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John Gutierrez says his shop will complement other local businesses.
Rob Dewalt

Queso: Hurrah, Hurrah!

Northern NM’s first proper brick-and-mortar cheese shop to focus on artisan, farmstead producers

August 13, 2014, 12:00 am

Do a quick web search of “New Mexico cheese shops” and you’ll be lucky to find anything more interesting than a Hickory Farms outlet in Albuquerque. True, venues like Kaune’s Neighborhood Market, La Montañita Co-op and the Santa Fe Farmers Market offer a decent variety of cheeses in town, but they certainly don’t specialize in them.

John Gutierrez, however, does. Co-owner and proprietor of Cheesemongers of Santa Fe (130 E Marcy St., 405-642-8782), which is set to open in September in a former downtown office building just a cheddar wedge’s throw from the SFR mother ship, Gutierrez is Le Grand Fromage of fromage—a Dairy King and a passionate one. A Germany-born military brat with close family ties to Taos and Northern New Mexico, Gutierrez takes cheese so seriously that we had to reschedule an interview while he attended the American Cheese Society Conference in Sacramento, Calif., a few weeks ago.

“I studied music and international-trade law in Oklahoma, but I left college about six months before securing a degree,” Gutierrez says. “It was the cheese that got me.” (He also spent time performing search-and-rescue operations with an Oklahoma chapter of the Civil Air Patrol.) A veteran of venerable cheese shops/creameries such as San Francisco’s Say Cheese and the Cowgirl Creamery, Gutierrez also worked with Norman, Okla., cheese mavens Forward Foods, who are his partners in the new Santa Fe outlet.

“The farmstead-cheesemaking community is a tight-knit group of people,” Gutierrez says, “and a real distinction has to be made between them and large industrial producers. When you drive by large cheese factories, even in this state, you may see a large pipe coming out of the building. That pipe dumps tons of industrial byproducts and who knows what else into the surrounding land and water. We do not, and will not, do business with those entities.”

Major construction began in May on the interior of the Cheesemongers of Santa Fe shop, which boasts about 1,000-square-feet of gorgeous wood-floored display and counter space, a scullery (a small wash area), storage units for keeping cheeses at their proper temperatures and offices. A few of the cheese cases, which, Gutierrez notes with more than a hint of nostalgia, are the original cheese cases from Forward Foods in Oklahoma, will hold between 100 and 150 different varieties of cut-to-order cheese. Up to 50 more selections will be available around the holidays. “We’re aiming for a 50-50 split between domestic and international cheeses,” Gutierrez says, “and we’ll carry some New Mexico cheeses too, like selections from the Old Windmill Dairy in Estancia.”

Gutierrez also plans to carry goats milk cheese produced by kids from Camino de Paz School & Farm in Santa Cruz, located about 20 miles north of Santa Fe. “It’s amazing to see those kids out there on the farm, working the plow horses and learning about the importance of the land,” he says. “There are a lot of kids out there that don’t even know where cheese comes from, and these boys and girls are making and selling it!”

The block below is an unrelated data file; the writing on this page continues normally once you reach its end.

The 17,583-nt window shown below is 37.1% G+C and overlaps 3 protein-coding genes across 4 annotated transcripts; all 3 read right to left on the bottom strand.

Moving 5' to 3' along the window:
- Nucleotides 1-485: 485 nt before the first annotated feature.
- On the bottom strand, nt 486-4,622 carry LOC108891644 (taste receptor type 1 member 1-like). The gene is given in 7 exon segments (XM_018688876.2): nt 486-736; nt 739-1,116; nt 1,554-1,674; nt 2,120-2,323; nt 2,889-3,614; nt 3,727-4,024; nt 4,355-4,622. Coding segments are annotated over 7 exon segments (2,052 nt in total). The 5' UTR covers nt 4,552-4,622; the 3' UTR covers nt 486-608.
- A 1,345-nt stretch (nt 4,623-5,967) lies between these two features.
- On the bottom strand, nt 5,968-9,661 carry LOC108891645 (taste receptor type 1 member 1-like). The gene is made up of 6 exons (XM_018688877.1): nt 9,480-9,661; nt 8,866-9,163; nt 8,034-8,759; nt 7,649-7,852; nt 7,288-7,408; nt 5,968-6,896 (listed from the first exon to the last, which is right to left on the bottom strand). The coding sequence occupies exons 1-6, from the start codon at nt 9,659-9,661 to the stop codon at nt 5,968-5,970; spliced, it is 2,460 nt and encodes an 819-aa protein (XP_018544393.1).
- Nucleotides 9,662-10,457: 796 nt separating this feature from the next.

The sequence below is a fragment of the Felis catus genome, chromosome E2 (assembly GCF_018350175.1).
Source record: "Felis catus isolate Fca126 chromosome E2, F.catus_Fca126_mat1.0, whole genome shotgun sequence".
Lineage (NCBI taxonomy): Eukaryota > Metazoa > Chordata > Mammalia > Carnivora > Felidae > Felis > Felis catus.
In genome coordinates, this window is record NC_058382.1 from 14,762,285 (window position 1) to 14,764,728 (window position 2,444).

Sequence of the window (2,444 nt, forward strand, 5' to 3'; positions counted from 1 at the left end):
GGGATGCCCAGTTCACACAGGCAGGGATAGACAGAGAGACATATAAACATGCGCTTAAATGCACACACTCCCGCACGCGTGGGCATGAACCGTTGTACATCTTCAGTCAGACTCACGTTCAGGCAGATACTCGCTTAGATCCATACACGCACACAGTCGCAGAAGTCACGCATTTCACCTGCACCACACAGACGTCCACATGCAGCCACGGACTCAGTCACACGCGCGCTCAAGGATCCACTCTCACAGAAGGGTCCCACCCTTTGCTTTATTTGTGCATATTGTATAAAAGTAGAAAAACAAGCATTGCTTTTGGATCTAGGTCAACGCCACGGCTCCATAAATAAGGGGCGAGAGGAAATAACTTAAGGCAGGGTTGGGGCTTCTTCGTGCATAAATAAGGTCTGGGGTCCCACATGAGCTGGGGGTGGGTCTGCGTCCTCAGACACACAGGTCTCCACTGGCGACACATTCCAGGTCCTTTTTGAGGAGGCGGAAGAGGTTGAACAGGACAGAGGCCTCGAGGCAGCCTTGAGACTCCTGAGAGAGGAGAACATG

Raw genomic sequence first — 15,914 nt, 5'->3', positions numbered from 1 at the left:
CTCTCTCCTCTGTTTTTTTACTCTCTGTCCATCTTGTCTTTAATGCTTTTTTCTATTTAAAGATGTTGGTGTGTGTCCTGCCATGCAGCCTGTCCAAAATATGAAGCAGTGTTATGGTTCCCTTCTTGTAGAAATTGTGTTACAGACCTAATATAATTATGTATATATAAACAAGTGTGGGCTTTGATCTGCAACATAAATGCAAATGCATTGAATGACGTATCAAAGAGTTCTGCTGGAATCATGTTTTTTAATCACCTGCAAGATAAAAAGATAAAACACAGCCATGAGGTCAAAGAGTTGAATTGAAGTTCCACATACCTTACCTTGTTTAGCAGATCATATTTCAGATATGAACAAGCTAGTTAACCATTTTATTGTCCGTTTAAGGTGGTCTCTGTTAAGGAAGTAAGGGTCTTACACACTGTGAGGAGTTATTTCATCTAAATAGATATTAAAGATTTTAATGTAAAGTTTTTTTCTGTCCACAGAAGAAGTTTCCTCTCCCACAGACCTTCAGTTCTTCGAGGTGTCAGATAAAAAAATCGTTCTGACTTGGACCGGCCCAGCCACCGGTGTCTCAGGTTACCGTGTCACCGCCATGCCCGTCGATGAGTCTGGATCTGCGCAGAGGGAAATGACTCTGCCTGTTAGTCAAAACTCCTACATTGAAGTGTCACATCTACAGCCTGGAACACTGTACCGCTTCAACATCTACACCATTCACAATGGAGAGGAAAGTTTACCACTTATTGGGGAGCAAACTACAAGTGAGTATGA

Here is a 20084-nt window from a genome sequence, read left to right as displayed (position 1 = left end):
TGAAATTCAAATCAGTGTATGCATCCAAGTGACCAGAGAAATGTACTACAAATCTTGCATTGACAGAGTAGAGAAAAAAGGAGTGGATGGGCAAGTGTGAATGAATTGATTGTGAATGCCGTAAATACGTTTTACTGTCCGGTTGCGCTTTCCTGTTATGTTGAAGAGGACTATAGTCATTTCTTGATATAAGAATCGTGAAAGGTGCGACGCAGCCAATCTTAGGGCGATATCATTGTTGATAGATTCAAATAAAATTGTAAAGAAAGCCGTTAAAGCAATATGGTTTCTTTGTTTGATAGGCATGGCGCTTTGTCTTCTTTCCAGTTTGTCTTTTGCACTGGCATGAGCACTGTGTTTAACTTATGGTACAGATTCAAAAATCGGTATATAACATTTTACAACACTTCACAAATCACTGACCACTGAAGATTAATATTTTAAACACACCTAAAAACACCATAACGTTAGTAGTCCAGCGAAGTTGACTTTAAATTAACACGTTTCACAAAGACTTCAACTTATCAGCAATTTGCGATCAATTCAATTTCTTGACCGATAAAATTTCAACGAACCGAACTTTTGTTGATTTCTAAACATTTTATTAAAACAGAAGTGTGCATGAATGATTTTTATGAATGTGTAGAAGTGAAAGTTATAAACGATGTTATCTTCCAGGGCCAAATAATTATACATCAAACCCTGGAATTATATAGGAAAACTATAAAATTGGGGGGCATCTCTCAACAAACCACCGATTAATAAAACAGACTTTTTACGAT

Fromage may be the center of gravity at Cheesemongers of Santa Fe, but other culinary treasures will be available. Gutierrez figures he’s managing about 50 different food accounts that will bring in an array of charcuterie including prosciutto di Parma, jamón Ibérico and salumi; local honeys and jams; fair-trade “bean-to-bark” and local chocolates; local breads from Don Diego Bakery, Sage Bakehouse and Wild Leaven Bakery; antipasti; a carefully curated selection of vinegars and oils; local and international mustards; and pickled and fermented goodies from Santa Fe’s own Barrio Brinery.

"The farmstead-cheesemaking community is a tight-knit group of people... a real distinction has to be made between them and large industrial producers."

“The cheese shop is meant to complement and support other local businesses,” Gutierrez stresses. “The folks at The Beestro right down the street have been incredibly supportive. It’s all about furthering those community relationships in the name of quality, selection and service.” Although that last statement may sound canned, Gutierrez means every word. He and a well-informed staff of four will be available to discuss the cheeses and their sensual intricacies, as well as the passionate people who produce them.

Gutierrez has been working closely with the nearby La Casa Sena wine shop to develop pairings for his offerings, and is already working on a roster of wine/cheese, beer/cheese and liquor/cheese pairing classes that will include the participation of local chefs, distributors and cooking schools. “Hopefully, by next year, we’ll have some sort of pouring license for alcohol,” he says, “but the goal for now is to open up shop and build a customer base.”

That shouldn’t be too hard, considering that Cheesemongers’ plans to offer a daily grilled cheese sandwich, cheese plates and a few other takeaway prepared foods. “We’re not even open yet, and I already have a backlog of catering gigs to sort out,” Gutierrez says. And because he doesn’t have enough to do before opening, Gutierrez is also putting the final touches on his BizMix business plan in the hopes of securing a grant for the business. The winners will be announced Aug. 21.

Hours: Tuesday-Sunday 11 am-7 pm
Opening: Early-to-mid Sept. 2014


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